Mo Ogrodnik’s real-life love story is in post and follows a group of students who get busted for drugs in South America.

Shiloh Fernandez and Haley Bennett are the stars. Pam asked a couple of us for some direct feed back on the edit they had just completed. I was engrossed with the love story = Shiloh and Haley are total bankable babes!

The theme of a single mother trying to cope with a young family struck a chord with me too.

I reported back to Pam and she was still digesting my notes the last time we spoke. Next on the slate is Hilary Brougher’s Innocence.

It begins shooting next week with stars Kelly Reilly and Sophie Curtis in the tale of a private school that houses a vampire sect.

Ron Curtis is producing with Killer. I was halfway through reading the script one day when Julia asked me across the desk what the names of the characters were.

I was so absorbed in the story I got a fright and couldn’t answer her question. I could see all the characters but totally forgot their names. Julia was on the phone with an actor’s agency trying to figure out who was who for which character.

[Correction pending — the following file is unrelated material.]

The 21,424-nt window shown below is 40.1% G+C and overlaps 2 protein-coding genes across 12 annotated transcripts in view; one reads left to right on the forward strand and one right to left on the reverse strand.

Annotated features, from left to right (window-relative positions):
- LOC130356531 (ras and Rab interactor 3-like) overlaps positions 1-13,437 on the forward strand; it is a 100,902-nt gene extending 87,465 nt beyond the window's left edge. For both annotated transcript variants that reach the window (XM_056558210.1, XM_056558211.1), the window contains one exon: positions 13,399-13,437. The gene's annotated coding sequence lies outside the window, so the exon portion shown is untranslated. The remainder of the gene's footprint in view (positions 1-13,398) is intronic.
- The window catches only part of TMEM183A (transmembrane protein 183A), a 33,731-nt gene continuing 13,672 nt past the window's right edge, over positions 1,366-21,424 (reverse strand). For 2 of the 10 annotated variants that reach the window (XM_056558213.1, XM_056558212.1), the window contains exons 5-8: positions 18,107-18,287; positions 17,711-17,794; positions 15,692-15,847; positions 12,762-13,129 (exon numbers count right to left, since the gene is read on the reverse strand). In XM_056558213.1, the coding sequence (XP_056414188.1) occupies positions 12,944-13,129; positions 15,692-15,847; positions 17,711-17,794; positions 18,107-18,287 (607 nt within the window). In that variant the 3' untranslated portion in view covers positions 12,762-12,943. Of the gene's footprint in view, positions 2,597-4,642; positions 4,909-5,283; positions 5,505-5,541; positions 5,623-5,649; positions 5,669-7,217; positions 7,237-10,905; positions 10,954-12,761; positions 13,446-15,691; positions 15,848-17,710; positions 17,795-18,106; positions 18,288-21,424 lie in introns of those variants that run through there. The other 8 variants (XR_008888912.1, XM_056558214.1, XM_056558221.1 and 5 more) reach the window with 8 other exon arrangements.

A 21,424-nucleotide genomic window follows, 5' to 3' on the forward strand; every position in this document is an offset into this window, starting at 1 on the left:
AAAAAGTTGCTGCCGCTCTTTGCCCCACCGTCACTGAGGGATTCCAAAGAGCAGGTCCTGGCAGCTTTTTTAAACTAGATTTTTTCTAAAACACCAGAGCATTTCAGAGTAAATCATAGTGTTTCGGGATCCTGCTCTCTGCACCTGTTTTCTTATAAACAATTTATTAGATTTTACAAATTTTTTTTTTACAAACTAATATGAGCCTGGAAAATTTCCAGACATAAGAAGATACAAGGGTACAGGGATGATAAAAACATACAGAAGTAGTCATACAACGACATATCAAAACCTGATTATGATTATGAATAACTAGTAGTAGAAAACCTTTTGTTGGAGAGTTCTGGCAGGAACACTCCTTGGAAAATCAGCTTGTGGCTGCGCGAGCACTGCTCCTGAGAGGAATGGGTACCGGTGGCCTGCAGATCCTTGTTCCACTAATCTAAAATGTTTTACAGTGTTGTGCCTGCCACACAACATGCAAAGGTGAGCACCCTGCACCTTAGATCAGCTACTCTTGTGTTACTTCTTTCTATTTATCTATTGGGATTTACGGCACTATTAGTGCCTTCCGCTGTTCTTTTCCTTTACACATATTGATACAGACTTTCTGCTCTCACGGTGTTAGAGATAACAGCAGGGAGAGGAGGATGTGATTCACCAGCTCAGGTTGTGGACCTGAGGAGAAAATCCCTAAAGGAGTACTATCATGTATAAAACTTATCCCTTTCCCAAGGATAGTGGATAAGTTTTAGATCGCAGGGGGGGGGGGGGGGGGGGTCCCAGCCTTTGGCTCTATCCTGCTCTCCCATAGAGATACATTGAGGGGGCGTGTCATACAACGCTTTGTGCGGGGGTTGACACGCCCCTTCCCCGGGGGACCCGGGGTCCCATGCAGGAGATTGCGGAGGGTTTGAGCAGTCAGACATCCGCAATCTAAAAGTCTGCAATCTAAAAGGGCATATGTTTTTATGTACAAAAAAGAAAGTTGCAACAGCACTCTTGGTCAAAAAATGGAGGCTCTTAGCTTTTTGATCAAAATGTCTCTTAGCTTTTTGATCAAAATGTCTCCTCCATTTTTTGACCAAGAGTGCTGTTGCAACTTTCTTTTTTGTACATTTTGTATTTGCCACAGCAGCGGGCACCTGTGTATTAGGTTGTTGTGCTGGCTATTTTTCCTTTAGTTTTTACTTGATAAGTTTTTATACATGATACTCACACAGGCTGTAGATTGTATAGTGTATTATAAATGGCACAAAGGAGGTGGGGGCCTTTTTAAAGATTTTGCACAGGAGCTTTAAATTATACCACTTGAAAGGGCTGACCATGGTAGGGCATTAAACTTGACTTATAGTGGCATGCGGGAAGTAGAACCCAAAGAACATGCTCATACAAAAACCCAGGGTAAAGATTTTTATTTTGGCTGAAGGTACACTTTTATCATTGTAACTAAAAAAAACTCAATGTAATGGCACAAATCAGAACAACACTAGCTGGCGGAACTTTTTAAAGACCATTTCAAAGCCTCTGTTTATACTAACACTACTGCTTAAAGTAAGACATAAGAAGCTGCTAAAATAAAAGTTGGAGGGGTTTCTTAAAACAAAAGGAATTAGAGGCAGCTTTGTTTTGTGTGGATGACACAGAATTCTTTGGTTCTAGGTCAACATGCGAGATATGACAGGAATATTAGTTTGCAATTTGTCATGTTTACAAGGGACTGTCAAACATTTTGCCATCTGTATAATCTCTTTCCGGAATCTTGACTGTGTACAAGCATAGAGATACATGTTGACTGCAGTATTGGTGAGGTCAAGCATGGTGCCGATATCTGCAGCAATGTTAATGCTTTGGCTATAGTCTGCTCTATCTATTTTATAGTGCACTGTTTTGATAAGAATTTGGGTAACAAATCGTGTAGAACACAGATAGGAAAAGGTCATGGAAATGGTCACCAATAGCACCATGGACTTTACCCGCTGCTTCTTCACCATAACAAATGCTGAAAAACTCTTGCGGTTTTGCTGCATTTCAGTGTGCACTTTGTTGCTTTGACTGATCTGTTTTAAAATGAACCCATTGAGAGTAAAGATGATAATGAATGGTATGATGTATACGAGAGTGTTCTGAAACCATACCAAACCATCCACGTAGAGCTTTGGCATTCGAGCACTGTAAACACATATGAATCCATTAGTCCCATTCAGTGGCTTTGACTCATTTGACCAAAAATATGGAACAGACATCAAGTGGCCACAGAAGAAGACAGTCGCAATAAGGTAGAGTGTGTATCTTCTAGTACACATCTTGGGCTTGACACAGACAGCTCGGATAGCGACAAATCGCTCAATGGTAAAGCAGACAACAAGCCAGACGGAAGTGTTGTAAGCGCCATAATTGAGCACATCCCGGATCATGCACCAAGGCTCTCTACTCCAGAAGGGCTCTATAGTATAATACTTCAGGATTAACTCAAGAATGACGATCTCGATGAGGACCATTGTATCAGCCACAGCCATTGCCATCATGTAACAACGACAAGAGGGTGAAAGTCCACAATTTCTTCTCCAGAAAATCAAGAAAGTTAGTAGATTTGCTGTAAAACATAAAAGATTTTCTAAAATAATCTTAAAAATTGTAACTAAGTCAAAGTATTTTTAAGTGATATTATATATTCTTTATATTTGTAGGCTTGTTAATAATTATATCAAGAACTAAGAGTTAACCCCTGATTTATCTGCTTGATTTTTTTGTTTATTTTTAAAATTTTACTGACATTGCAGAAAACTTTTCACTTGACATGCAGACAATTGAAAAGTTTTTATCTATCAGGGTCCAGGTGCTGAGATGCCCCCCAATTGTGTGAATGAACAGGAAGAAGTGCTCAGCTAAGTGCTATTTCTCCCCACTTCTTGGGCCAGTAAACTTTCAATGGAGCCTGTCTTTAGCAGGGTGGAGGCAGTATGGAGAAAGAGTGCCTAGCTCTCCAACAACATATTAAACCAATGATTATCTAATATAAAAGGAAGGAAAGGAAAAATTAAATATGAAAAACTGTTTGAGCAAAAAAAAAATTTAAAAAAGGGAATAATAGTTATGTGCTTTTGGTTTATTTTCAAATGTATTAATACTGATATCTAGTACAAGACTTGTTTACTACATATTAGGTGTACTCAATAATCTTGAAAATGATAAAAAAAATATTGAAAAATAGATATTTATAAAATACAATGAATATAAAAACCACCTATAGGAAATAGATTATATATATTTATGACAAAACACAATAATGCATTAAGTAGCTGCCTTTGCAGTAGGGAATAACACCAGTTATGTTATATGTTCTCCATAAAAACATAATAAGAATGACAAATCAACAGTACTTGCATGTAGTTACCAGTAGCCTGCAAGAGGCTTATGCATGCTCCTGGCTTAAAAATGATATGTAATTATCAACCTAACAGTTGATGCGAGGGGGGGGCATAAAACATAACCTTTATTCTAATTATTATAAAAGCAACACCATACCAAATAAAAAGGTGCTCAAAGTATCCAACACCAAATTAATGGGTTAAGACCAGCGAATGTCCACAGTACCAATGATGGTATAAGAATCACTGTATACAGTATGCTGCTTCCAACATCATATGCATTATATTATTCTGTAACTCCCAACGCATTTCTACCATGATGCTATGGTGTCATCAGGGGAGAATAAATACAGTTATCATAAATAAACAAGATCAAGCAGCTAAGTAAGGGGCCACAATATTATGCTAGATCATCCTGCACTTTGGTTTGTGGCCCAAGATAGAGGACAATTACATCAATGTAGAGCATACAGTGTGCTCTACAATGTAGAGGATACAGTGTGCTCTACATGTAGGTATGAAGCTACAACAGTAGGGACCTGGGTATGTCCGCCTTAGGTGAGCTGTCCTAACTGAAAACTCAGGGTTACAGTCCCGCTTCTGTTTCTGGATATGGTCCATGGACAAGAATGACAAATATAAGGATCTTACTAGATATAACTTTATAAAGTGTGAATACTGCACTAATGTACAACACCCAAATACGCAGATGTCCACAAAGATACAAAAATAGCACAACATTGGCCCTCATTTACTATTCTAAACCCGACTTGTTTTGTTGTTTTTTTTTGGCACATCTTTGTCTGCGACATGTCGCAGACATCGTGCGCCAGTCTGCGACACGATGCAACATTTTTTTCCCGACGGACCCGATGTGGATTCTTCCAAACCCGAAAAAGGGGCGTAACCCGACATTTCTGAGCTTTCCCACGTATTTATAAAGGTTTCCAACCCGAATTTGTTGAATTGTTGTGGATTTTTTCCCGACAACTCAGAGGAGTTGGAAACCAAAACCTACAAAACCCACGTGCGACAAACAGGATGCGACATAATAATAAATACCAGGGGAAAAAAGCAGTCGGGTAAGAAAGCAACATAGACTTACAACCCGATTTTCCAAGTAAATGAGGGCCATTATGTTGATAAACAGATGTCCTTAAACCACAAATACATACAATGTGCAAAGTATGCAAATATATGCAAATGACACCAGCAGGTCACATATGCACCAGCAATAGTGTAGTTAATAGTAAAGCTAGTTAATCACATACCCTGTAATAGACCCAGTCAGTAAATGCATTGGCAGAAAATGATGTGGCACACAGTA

It took five seconds to pull out of the story and trawl the script for who it was I was freaking out over. Ha! The call came in just as I discovered who the vampire was.

Finally, Killer is serving as Executive Producers on two more titles. Inescapable a father-daughter thriller from Ruba Nadda that stars Marisa Tomei, shot in South Africa in post and Bluebird, a tragic Maine-set story starring John Slattery from first-time director Lance Edmands, also in post.

Christine highlighted the importance of tenacity and patience. “We’ve been trying really hard to make some of these projects for a long time and sometimes it’s just a question of putting something on the shelf and waiting for it to come round.

There are a lot of financiers out there who have really great taste.” Killer finds the kind of high-quality productions that attract A-list talent. It reminds you of how big the pool is here.